I am a huge N.T. Wright fan boy. Even when I disagree with the Bishop I always find him insightful and challenging. I read the Bible better because of him. One reason why I am interested in reading Paul is because of Wright. In my seminary days I heard a lot about N.T. Wright and the 'New Perspective', most of it negative. Wright, in my mind, was a dangerous figure who led people to some sort of works-righteousness. He had strange notions of the law being that which separated Jew from Gentile. I remember the moment I decided I would start reading the Bishop for myself. I was going for a jog and was listening to Ephesians on my iPod. Then Max Mclean said, as only Max Mclean could say, "Therefore remember that at one time you Gentiles in the flesh, called “the uncircumcision” by what is called the circumcision, which is made in the flesh by hands— remember that you were at that time separated from Christ, alienated from the commonwealth of Israel and strangers to the covenants of promise, having no hope and without God in the world. But now in Christ Jesus you who once were far off have been brought near by the blood of Christ. For he himself is our peace, who has made us both one and has broken down in his flesh the dividing wall of hostility by abolishing the law of commandments expressed in ordinances, that he might create in himself one new man in place of the two, so making peace, and might reconcile us both to God in one body through the cross, thereby killing the hostility" (Eph 2.11-16). I suspected that Wright had some important things to say and I have since then found that to be true.
So, alongside Gorman's Reading Paul, I have decided to read What Saint Paul Really Said. I will be reading through each chapter and will post things that I found helpful (or not so helpful) and which help me to understand Paul more.
In chapter 1 Wright surveys some scholars and discusses their impact on Pauline theology. There are scholars that emphasize Paul's Jewishness and then there are those who say that Paul draws on Hellenism. There are four questions that people have been asking as they study Paul: 1) Where do we place him? (history), 2) What is at the center of Paul? (theology), how do we study his letters amidst the vast amount of literature (exegesis), how do we use Paul today? (application).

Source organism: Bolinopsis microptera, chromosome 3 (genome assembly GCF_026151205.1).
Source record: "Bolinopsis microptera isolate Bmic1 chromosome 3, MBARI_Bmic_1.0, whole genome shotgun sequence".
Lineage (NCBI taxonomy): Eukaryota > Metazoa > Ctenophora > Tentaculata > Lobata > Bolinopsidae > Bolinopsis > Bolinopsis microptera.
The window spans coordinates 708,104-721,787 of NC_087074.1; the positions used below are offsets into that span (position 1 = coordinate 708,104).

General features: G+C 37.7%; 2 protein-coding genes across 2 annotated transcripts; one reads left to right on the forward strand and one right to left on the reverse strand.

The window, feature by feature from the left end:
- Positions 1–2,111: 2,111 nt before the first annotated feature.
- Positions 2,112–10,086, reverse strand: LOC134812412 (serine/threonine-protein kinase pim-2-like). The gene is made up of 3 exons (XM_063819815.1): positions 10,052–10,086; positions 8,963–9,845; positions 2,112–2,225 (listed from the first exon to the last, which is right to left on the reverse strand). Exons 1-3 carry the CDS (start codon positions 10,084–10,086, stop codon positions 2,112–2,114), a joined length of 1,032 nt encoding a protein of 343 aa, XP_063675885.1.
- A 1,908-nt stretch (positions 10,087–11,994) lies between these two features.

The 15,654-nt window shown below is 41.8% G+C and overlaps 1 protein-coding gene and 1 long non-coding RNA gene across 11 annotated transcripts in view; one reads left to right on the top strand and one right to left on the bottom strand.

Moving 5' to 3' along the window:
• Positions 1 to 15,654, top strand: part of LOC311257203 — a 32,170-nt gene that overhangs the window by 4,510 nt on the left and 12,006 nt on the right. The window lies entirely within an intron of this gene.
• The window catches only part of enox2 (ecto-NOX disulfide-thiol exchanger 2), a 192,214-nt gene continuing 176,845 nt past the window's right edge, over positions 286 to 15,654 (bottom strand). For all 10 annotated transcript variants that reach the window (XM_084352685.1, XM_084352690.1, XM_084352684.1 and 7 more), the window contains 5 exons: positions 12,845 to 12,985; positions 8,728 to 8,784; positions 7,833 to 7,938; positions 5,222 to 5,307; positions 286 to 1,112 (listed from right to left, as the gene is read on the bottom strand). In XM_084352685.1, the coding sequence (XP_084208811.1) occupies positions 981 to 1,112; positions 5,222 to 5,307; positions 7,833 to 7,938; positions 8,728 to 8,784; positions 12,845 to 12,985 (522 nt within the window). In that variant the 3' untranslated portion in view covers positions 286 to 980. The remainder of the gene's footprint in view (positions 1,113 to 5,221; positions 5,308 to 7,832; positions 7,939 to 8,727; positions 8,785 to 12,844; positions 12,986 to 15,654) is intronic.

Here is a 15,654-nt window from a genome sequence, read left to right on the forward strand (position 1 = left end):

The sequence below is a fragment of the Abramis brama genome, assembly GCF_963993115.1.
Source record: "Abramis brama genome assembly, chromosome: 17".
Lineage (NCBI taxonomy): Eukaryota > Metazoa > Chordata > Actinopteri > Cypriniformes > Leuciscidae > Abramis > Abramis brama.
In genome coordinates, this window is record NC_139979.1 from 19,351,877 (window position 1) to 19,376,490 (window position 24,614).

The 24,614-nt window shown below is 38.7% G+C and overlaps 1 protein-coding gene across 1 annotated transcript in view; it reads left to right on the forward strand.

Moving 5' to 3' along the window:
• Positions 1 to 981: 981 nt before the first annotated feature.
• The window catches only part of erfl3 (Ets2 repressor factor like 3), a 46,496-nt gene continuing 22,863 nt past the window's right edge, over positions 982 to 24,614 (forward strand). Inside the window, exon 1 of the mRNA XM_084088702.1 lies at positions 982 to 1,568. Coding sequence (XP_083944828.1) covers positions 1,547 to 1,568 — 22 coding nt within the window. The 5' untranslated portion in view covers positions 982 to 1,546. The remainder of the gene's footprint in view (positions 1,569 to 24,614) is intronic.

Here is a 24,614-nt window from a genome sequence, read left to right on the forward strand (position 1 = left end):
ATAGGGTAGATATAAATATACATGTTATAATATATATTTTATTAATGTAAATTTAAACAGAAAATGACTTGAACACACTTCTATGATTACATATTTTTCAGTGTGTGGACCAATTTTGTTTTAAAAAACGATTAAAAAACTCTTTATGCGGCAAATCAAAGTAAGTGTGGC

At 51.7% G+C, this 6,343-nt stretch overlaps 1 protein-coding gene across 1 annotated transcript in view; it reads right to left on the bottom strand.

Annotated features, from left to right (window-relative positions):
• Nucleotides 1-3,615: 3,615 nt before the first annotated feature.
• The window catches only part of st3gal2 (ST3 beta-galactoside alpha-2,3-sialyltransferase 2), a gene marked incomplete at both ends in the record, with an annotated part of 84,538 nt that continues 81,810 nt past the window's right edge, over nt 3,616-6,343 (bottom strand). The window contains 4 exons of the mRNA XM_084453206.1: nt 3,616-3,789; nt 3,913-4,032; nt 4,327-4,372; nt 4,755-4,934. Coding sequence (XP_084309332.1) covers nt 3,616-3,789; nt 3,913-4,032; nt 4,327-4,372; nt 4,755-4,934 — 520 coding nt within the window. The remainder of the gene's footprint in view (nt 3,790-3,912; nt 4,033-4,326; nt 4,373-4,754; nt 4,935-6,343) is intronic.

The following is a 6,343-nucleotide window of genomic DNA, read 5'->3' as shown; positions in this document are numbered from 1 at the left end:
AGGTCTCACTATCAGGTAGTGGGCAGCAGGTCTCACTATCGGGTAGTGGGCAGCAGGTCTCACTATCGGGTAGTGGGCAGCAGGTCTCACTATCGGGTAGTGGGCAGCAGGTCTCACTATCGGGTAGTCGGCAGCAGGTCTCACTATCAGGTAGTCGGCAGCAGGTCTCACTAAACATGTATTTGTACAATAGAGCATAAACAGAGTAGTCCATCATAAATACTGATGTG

Here is a great quote from Wright that ends off this chapter: "Paul in the twentieth century, then, has been used and abused much as in the first. Can we, as the century draws to a close, listen a bit more closely to him? Can we somehow repent of the ways in which we have mishandled him and respect his own way of doing things a bit more? This book is an attempt to do just that: to stand back from the ways we have read Paul and to explore a bit more how Paul himself suggests we read him. It is an attempt to study Paul in his own terms. It is trying to come to grips with what he really said. (pg. 23).
Wednesday, February 3, 2010
"Paul's description of Abraham's faith...goes deeper than simply an account of heroic trust in the face of overwhelming odds. It is a deliberate reversal of his description of the degeneration of the human race in [Romans] chapter 1...What Paul is saying is that in Abraham's faith, and in faith of the same kind, human beings are put back together again and enabled to rediscover what a genuinely human life is like.
This is how it works. Humans ignored God, the creator (1,20, 25); Abraham believed in God as creator and life-giver (4.17). Humans knew about God's power, but didn't worship him as God (1.20); Abraham recognized God's power, and trusted him to use it (4.21). Human beings did not give God the glory he was due (1.21); Abraham gave God the glory (4.20). Human beings dishonored their own bodies by worshiping beings that were not divine (1.24); Abraham, through worshiping the God who gives new life, found that his own body regained its power even though he was long past the age for fathering children." (Romans for Everyone, pp. 77-78)